pl. ko′ans·, ko′an·
in Zen Buddhism, a verbal puzzle put to a student as a means to enlightenment
Origin of koanJapanese ; from k?, public + an, (a matter for) investigation, consideration
A puzzling, often paradoxical statement, anecdote, question, or verbal exchange, used in Zen Buddhism as an aid to meditation and a means of gaining spiritual awakening.
Origin of koanJapanese k&omacron;an : k&omacron;, public (from Middle Chinese k&schwa;w&njlig;; also the source of Mandarin g&omacron;ng) + an, matter (from Middle Chinese &qnodot;an`; also the source of Mandarin àn).
- (Zen Buddhism) A story about a Zen master and his student, sometimes like a riddle, other times like a fable, which has become an object of Zen study, and which, when meditated upon, may unlock mechanisms in the Zen student’s mind leading to satori.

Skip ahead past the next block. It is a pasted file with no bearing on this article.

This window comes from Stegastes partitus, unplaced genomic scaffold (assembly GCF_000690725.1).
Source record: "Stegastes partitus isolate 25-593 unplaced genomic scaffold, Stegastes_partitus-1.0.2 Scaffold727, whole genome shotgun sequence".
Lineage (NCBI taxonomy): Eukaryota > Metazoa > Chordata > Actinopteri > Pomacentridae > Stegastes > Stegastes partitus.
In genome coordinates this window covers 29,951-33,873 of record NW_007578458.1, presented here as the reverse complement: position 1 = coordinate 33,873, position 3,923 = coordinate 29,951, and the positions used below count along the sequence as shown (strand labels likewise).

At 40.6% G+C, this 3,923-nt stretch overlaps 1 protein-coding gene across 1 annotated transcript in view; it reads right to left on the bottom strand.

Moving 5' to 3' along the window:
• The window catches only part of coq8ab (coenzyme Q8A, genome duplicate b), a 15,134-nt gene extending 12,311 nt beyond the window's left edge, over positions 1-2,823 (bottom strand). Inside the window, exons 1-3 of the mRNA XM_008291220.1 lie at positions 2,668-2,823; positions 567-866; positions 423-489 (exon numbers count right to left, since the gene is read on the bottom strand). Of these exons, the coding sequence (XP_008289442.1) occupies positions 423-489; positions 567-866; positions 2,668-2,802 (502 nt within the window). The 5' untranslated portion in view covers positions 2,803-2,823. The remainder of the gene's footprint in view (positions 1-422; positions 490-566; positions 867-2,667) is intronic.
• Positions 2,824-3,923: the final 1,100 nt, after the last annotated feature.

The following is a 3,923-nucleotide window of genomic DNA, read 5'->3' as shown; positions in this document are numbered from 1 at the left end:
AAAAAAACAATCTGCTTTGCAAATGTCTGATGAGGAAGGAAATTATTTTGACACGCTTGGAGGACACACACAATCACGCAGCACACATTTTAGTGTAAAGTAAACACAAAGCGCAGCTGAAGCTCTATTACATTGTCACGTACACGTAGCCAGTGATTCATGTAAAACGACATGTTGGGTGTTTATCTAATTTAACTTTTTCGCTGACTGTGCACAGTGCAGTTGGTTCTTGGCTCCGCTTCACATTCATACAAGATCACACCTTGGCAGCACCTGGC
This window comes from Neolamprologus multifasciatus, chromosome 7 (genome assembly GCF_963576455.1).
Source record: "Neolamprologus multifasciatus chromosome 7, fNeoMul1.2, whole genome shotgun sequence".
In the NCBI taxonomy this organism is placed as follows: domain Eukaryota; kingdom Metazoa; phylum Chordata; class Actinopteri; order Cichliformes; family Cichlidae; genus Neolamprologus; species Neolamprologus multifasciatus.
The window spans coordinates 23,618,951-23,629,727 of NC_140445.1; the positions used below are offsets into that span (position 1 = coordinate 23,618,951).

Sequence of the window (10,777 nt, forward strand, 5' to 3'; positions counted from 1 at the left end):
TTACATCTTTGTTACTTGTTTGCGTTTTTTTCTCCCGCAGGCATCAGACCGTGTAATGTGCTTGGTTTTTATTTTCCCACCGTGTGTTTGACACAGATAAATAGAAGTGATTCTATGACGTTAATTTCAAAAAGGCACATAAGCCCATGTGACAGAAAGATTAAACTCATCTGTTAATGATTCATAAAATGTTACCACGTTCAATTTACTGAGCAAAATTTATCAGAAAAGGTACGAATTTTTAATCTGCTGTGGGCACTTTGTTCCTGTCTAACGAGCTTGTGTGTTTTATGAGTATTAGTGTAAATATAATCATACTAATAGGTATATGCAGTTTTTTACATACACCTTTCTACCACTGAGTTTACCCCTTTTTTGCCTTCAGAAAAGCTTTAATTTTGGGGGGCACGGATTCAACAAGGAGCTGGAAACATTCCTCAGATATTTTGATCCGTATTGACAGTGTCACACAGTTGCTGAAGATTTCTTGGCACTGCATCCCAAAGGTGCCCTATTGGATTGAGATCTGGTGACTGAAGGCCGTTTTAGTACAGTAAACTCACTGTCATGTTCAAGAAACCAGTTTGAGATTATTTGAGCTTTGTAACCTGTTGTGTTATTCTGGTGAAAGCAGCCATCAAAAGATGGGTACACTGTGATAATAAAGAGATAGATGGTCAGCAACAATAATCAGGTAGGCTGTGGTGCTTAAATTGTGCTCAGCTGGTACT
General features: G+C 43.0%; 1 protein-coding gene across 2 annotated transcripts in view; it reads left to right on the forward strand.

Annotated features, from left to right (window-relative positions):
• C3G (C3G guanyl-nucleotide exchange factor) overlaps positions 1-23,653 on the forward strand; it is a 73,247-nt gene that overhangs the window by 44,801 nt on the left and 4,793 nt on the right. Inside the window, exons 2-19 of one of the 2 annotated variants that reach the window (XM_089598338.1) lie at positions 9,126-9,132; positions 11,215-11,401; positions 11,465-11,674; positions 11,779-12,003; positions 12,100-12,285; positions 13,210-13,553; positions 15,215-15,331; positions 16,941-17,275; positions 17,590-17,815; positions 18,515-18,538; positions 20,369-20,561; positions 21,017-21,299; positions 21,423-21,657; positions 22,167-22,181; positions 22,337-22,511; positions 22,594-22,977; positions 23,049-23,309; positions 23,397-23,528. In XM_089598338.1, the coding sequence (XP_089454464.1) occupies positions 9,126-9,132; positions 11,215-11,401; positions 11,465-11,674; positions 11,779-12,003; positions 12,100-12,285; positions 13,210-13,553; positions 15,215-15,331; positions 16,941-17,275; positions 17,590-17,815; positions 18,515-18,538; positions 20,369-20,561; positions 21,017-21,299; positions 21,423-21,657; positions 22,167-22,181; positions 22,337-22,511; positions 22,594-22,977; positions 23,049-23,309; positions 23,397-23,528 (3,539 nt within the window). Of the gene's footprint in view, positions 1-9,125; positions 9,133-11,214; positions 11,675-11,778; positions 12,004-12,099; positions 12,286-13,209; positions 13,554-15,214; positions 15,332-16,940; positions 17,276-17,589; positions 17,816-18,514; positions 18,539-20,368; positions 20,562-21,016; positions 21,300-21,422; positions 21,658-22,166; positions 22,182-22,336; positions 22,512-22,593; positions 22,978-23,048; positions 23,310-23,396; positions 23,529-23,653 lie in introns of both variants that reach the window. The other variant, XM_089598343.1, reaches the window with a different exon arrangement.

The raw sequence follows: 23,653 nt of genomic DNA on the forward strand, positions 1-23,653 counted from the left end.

- A riddle with no solution, used to provoke reflection on the inadequacy of logical reasoning, and to lead to enlightenment.
From Japanese 公案 (こうあん), which was from Literary Chinese 公案 (“official business”).